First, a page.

Good morning, all. Here are some stories on the U.S. economy that I'm reading to start my day.
Federal Reserve to markets: We'll get back to you on tapering .
In a nutshell, that's what the minutes from the Fed's July 30-31 meeting revealed. Almost all members of the policy committee were on board with the idea of starting to taper monthly asset purchases later this year. Almost all of them thought July was too soon. That was a month ago. What's changed since then? The minutes shed no new light on when the Fed will act. Whatever you thought about the timing of tapering before the minutes were released is exactly what you will think after reading them.
Big news from a big employer .
UPS, one of the biggest employers in the U.S., said it plans to drop health-care coverage for 15,000 working spouses. "Since the Affordable Care Act requires employers to provide affordable coverage, we believe your spouse should be covered by their own employer -- just as UPS has a responsibility to offer coverage to you, our employee," UPS said in a memo to employees. "Limiting plan eligibility is one way to manage ongoing health care costs." Rationing care is another.
The young and the restless.
U.S. median income has been rising since it hit a trough in August 2011, but remains below its level at the end of the recession in June 2009, according to a new study based on Census Department data. The boomers (ages 55-64) and those under 25 suffered the biggest hits to income. Those in the 65-74 year old age bracket were the only demographic to see real incomes rise by a statistically significant amount. Age does have its advantages, sometimes.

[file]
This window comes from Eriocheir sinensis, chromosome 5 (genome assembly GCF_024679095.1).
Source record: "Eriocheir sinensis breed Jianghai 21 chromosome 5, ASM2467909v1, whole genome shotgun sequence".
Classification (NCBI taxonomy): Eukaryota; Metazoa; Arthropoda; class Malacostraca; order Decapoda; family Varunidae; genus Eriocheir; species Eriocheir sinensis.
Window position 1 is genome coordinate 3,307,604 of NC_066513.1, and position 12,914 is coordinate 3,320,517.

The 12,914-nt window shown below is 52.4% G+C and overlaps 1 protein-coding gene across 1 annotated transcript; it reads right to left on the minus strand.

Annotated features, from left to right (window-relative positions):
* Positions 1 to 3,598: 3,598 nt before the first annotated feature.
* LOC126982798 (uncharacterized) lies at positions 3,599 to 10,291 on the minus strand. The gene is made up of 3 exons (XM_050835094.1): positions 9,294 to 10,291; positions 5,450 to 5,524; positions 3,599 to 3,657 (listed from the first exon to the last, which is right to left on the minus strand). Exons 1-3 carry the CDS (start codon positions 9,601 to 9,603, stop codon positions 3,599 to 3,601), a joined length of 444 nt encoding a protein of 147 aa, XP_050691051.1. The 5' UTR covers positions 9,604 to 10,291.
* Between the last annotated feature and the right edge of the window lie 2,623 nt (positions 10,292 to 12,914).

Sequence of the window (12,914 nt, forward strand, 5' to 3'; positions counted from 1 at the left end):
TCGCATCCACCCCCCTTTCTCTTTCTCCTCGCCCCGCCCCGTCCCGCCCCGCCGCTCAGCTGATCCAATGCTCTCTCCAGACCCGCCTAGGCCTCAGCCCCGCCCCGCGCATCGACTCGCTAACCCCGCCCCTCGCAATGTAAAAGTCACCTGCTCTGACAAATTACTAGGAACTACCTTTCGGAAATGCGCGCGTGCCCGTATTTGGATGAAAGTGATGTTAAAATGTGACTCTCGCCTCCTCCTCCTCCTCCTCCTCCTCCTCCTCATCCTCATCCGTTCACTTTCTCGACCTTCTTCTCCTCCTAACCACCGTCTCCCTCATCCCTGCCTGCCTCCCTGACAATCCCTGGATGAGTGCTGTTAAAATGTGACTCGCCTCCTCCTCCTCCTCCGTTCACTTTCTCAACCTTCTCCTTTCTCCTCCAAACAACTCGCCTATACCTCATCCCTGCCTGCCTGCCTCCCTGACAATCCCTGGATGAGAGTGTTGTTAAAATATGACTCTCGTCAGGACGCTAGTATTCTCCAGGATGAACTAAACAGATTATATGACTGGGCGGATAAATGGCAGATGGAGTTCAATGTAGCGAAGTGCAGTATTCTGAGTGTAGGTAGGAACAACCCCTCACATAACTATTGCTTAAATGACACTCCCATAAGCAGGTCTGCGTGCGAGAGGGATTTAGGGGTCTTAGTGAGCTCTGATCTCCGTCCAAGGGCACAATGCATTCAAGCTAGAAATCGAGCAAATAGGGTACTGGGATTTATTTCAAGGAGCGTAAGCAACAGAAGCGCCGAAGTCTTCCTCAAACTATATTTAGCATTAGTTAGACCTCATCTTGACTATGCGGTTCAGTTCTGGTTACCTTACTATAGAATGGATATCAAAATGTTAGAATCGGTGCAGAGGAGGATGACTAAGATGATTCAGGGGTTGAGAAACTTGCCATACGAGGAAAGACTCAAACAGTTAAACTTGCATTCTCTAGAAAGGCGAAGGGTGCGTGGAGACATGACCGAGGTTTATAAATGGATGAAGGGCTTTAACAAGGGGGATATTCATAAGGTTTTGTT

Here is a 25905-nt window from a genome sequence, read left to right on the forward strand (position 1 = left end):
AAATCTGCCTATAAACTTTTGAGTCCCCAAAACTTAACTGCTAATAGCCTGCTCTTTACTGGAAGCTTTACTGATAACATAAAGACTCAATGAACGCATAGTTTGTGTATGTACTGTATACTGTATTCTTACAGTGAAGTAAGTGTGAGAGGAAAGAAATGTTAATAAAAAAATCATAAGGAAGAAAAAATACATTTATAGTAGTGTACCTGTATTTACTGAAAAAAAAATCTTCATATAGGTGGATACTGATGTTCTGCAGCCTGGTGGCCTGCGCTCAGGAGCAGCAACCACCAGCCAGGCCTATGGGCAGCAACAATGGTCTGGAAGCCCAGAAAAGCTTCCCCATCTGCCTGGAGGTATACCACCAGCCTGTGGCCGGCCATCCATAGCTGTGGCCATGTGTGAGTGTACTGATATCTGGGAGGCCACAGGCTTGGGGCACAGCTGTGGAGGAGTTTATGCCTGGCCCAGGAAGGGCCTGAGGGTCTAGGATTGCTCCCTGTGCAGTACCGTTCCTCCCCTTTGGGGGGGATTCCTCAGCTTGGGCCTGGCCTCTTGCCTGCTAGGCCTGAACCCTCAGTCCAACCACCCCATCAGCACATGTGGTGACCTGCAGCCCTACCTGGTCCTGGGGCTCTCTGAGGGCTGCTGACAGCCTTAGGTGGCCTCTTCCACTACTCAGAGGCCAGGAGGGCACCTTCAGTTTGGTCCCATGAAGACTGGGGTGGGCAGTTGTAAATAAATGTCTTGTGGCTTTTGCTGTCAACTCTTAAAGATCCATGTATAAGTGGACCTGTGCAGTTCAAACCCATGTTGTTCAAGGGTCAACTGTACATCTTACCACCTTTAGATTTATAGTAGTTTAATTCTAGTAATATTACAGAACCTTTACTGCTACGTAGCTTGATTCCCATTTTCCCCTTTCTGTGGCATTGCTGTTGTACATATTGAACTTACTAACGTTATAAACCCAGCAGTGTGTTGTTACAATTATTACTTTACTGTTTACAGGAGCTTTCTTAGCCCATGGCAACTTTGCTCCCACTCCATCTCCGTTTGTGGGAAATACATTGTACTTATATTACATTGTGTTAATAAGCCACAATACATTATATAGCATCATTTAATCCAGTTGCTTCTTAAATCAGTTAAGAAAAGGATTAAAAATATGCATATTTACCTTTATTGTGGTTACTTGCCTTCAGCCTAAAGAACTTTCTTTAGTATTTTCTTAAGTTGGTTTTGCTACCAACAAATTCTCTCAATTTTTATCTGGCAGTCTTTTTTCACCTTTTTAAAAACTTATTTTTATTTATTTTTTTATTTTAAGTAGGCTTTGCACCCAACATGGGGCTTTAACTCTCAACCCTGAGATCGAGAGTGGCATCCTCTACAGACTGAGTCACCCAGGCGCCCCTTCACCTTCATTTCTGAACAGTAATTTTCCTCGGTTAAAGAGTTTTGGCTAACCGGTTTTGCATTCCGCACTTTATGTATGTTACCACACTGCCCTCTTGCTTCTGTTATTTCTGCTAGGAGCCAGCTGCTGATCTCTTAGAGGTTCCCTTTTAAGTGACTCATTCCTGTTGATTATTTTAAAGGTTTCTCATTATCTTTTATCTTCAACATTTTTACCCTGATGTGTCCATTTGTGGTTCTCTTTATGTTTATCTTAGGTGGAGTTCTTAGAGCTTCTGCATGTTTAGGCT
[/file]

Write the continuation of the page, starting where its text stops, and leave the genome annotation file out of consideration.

Ersatz jobs .
"It's as if someone were out there making up pointless jobs just for the sake of keeping us all working," writes British anthropologist David Graeber, referring to "administrative sector" jobs. Corporate downsizing seems to have inflated the number of meaningless jobs, including paper-pushers to support a host of new services industries. John Maynard Keynes' 1930 prediction that technology would usher in the 15-hour workweek by the end of the last century hasn't panned out. Nor have some of his other general theories.
The debt time bomb, Part 119.
Just in case you've been reading too much Paul "What-Me-Worry" Krugman, David Walker, who was comptroller general of the Government Accountability Office for a decade, warns us against a false sense of security. The debt clock is ticking. We're all living longer. The ratio of workers to retirees is going in the wrong direction. The unfunded promises to future Social Security recipients are on the order of $73 trillion. And interest on the debt? You may have noticed that the Treasury can no longer borrow for 10 years at sub-2 percent. Under current law, the annual interest on the debt will top $800 billion in a decade, almost four times the current cost, according to the Congressional Budget Office. Yes, we should worry.
This column does not necessarily reflect the opinion of Bloomberg View's editorial board or Bloomberg LP, its owners and investors.